DHEA has been popular among perimenopausal women, seeking relief from menopausal symptoms, including decreased sex drive, diminished skin tone, and vaginal dryness. Studies have been mixed and more research is needed.

Preliminary studies show DHEA supplements raised levels of some hormones in postmenopausal women. People who believe in using DHEA claim that it relieves menopausal symptoms without increasing the risk of breast cancer or cancer of the lining of the uterus – unlike prescription hormone replacement therapy, which can increase risk of these cancers. But there is no proof that DHEA does not also increase risk of these cancers and research has shown a link in postmenopausal women with regard to breast cancer.

People with a history of cancer, or who are at high risk for cancer should not take DHEA without a doctor’s supervision. DHEA can be converted into either oestrogen or testosterone in the body, which may be dangerous for women or men with a history of hormone-sensitive cancers, such as breast or prostate cancer. Women with breast cancer tend to have low levels of DHEA in their bodies.

It is advised to seek out the very best hormone advice as HRT is prescribed in synthetic, bio-identical or natural formulations. Speak to specialists and research. Discuss with family any familial hormonal problems to make an informed decision. One size does not fit all and HRT can produce differing side effects. Medical history including family disease issues and any existing medical conditions must always be considered before a decision should be made about using HRT.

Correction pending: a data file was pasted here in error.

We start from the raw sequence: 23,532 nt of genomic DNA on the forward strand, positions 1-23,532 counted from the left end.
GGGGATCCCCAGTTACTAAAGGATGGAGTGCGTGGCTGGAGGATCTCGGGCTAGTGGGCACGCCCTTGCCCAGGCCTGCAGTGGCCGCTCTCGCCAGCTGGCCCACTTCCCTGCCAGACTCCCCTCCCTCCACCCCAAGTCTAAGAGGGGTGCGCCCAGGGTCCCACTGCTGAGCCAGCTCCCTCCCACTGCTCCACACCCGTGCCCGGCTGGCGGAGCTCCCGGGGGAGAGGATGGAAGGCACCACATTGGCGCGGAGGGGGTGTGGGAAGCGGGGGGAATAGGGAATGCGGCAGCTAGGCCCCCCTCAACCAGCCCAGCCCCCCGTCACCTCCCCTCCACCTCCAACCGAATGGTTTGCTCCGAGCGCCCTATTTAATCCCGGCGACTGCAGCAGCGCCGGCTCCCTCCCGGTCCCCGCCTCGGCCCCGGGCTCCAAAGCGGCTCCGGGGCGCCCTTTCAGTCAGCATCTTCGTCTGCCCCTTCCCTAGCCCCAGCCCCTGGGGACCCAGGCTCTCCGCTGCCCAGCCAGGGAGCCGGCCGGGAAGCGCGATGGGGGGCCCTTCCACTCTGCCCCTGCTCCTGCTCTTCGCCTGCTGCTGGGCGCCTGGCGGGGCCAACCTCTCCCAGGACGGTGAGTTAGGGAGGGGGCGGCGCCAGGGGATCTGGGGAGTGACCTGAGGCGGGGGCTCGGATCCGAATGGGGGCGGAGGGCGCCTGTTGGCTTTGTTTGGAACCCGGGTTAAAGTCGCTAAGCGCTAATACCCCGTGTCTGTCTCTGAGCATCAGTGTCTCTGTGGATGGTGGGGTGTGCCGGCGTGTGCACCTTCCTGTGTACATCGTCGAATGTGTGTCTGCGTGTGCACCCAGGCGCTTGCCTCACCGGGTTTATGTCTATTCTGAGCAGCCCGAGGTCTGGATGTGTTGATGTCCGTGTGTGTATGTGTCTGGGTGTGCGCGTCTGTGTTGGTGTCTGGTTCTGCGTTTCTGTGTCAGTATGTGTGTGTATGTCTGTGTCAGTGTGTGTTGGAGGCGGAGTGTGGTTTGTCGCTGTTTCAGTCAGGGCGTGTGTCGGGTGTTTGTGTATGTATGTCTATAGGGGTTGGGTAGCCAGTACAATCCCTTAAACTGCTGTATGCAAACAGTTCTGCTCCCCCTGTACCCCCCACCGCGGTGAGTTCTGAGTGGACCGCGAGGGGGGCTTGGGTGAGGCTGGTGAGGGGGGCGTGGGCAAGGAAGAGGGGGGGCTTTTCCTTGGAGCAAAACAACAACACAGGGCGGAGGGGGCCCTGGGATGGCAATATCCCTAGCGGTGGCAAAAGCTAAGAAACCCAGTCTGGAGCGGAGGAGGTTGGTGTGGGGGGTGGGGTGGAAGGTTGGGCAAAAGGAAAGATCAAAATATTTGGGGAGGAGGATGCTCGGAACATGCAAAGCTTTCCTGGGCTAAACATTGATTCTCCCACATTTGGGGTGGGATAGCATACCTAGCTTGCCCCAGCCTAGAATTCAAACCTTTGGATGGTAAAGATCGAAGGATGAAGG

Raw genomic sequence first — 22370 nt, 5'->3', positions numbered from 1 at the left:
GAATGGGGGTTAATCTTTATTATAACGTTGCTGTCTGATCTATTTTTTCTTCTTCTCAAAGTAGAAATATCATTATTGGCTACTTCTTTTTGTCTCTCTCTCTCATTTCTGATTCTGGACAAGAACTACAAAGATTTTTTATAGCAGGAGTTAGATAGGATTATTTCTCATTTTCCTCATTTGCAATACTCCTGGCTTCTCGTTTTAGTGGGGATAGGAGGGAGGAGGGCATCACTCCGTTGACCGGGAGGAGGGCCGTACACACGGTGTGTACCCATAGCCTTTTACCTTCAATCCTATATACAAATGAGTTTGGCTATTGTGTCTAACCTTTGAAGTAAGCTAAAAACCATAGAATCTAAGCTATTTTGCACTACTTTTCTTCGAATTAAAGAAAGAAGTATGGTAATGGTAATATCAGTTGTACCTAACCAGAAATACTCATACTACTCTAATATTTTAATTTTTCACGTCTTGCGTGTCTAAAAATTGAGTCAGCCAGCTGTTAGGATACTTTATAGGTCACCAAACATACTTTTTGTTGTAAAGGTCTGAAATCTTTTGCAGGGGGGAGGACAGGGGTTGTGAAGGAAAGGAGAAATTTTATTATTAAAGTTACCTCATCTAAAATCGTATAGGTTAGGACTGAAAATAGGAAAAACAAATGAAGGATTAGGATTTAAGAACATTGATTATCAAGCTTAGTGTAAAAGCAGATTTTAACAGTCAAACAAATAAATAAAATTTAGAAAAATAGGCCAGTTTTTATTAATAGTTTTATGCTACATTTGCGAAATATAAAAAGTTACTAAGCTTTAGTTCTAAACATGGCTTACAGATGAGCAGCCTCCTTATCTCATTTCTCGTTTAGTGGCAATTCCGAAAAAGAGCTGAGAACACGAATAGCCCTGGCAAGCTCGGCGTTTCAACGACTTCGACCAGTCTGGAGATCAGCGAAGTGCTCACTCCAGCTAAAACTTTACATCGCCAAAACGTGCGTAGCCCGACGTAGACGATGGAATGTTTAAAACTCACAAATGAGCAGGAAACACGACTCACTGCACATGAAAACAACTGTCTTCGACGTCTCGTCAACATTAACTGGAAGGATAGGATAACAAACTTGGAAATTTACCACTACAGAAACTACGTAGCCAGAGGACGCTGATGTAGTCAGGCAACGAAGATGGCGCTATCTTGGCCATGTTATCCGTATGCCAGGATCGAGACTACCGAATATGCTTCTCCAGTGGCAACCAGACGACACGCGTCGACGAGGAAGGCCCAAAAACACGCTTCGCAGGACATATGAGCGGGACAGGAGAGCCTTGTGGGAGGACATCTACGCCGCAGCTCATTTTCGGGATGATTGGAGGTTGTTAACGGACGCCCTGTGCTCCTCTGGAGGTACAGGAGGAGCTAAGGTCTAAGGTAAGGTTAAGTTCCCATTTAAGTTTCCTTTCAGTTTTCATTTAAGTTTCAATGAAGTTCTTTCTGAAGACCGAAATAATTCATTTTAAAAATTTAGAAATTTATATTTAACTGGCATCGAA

To further understand hormones and their importance the books ‘It Must Be My Hormones’ by Marion Gluck or “Screaming to be heard” by Dr Elizabeth Vliet are an excellent source of information.

For a detailed specialist list, Menopause Matters offers a search for a specialist facility and BHUK can also help with a listing of those seen by members.

For localised oestrogen treatment for the urogenital tract, Vagifem biofilm pessaries have been found to beneficial. They are entirely topical and will treat the vagina and bladder with minimal systemic absorption although some women still report symptoms despite the low dosage. They sit at the top of the vagina and there is no messy leak unlike other HRT topical treatments. Additionally, if fillers within a pessary are an irritant, the Estring can be used. This is a synthetic soft rubber ring which slowly releases oestradiol and can be introduced into the vagina and replaced at three monthly intervals. Topical creams such as Ovestin, Ortho Gynest or Premarin are also available. If there is a history of breast or uterine cancer within the family always discuss the appropriate usage of localised oestrogen therapies and any risks associated.

Those with Mast Cell issues may have problems with localized oestrogen as it can cause an increase in mast cell production and histamine release in the vaginal and bladder walls.
doloroso

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Posts: 73
Reply with quote  #3 
Wow! Wow! So informative!
xxx
Thanks for posting this Susan!
Nia

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Posts: 187
Reply with quote  #4 
Excellent reply Susan .
I had a very bad uti a couple of months ago and wound up in hospital. My bloods showed a false positive pregnancy result so definitely another link to hormones. Can anybody comment on this link?